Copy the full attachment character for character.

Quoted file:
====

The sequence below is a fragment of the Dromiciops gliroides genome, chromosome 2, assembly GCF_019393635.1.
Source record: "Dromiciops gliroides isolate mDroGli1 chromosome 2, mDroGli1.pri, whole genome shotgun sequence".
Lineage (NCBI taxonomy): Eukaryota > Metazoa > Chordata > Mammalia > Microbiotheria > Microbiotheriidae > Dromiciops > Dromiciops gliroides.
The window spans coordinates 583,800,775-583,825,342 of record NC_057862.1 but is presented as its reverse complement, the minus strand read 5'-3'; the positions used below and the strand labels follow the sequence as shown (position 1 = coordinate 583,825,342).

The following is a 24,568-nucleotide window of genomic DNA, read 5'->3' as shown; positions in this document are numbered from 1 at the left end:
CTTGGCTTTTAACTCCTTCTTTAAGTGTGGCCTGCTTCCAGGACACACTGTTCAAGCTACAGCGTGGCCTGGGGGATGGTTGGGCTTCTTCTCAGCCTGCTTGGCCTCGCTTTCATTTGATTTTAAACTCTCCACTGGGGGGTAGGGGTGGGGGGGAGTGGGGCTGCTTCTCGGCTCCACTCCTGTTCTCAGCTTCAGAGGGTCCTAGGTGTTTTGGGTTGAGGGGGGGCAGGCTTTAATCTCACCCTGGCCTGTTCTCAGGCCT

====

The sequence below is a fragment of the Dromiciops gliroides genome, chromosome 2, assembly GCF_019393635.1.
Source record: "Dromiciops gliroides isolate mDroGli1 chromosome 2, mDroGli1.pri, whole genome shotgun sequence".
Lineage (NCBI taxonomy): Eukaryota > Metazoa > Chordata > Mammalia > Microbiotheria > Microbiotheriidae > Dromiciops > Dromiciops gliroides.
The window spans coordinates 583,800,775-583,825,342 of record NC_057862.1 but is presented as its reverse complement, the minus strand read 5'-3'; the positions used below and the strand labels follow the sequence as shown (position 1 = coordinate 583,825,342).

The following is a 24,568-nucleotide window of genomic DNA, read 5'->3' as shown; positions in this document are numbered from 1 at the left end:
CTTGGCTTTTAACTCCTTCTTTAAGTGTGGCCTGCTTCCAGGACACACTGTTCAAGCTACAGCGTGGCCTGGGGGATGGTTGGGCTTCTTCTCAGCCTGCTTGGCCTCGCTTTCATTTGATTTTAAACTCTCCACTGGGGGGTAGGGGTGGGGGGGAGTGGGGCTGCTTCTCGGCTCCACTCCTGTTCTCAGCTTCAGAGGGTCCTAGGTGTTTTGGGTTGAGGGGGGGCAGGCTTTAATCTCACCCTGGCCTGTTCTCAGGCCT